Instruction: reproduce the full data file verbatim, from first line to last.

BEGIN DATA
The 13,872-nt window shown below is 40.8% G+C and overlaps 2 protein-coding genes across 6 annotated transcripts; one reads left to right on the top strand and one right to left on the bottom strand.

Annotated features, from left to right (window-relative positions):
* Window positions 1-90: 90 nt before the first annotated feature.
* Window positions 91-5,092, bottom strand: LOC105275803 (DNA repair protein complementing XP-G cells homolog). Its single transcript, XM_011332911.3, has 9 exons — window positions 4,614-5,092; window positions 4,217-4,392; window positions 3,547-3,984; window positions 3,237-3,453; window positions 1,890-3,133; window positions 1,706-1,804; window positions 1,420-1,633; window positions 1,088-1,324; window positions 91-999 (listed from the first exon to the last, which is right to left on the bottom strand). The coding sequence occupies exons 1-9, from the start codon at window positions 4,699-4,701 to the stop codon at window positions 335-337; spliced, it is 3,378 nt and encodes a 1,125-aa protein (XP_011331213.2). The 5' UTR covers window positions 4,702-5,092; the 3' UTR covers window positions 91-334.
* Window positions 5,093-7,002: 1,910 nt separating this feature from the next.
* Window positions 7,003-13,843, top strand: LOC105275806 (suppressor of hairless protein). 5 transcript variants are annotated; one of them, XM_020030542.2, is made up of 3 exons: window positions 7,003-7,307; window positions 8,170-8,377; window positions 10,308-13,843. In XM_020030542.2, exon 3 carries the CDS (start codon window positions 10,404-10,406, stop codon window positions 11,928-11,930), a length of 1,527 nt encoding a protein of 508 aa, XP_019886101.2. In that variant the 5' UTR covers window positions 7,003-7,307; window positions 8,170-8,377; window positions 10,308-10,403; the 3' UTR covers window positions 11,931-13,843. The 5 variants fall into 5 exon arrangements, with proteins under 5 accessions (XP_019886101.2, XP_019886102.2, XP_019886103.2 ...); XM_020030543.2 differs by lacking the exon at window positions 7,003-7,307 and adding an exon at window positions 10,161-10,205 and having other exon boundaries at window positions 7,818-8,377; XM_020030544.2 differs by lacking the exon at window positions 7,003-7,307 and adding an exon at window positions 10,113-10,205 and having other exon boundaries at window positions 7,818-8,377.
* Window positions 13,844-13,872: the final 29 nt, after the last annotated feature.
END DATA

The 13,872-nt window shown below is 40.8% G+C and overlaps 2 protein-coding genes across 6 annotated transcripts; one reads left to right on the top strand and one right to left on the bottom strand.

Annotated features, from left to right (window-relative positions):
* Window positions 1-90: 90 nt before the first annotated feature.
* Window positions 91-5,092, bottom strand: LOC105275803 (DNA repair protein complementing XP-G cells homolog). Its single transcript, XM_011332911.3, has 9 exons — window positions 4,614-5,092; window positions 4,217-4,392; window positions 3,547-3,984; window positions 3,237-3,453; window positions 1,890-3,133; window positions 1,706-1,804; window positions 1,420-1,633; window positions 1,088-1,324; window positions 91-999 (listed from the first exon to the last, which is right to left on the bottom strand). The coding sequence occupies exons 1-9, from the start codon at window positions 4,699-4,701 to the stop codon at window positions 335-337; spliced, it is 3,378 nt and encodes a 1,125-aa protein (XP_011331213.2). The 5' UTR covers window positions 4,702-5,092; the 3' UTR covers window positions 91-334.
* Window positions 5,093-7,002: 1,910 nt separating this feature from the next.
* Window positions 7,003-13,843, top strand: LOC105275806 (suppressor of hairless protein). 5 transcript variants are annotated; one of them, XM_020030542.2, is made up of 3 exons: window positions 7,003-7,307; window positions 8,170-8,377; window positions 10,308-13,843. In XM_020030542.2, exon 3 carries the CDS (start codon window positions 10,404-10,406, stop codon window positions 11,928-11,930), a length of 1,527 nt encoding a protein of 508 aa, XP_019886101.2. In that variant the 5' UTR covers window positions 7,003-7,307; window positions 8,170-8,377; window positions 10,308-10,403; the 3' UTR covers window positions 11,931-13,843. The 5 variants fall into 5 exon arrangements, with proteins under 5 accessions (XP_019886101.2, XP_019886102.2, XP_019886103.2 ...); XM_020030543.2 differs by lacking the exon at window positions 7,003-7,307 and adding an exon at window positions 10,161-10,205 and having other exon boundaries at window positions 7,818-8,377; XM_020030544.2 differs by lacking the exon at window positions 7,003-7,307 and adding an exon at window positions 10,113-10,205 and having other exon boundaries at window positions 7,818-8,377.
* Window positions 13,844-13,872: the final 29 nt, after the last annotated feature.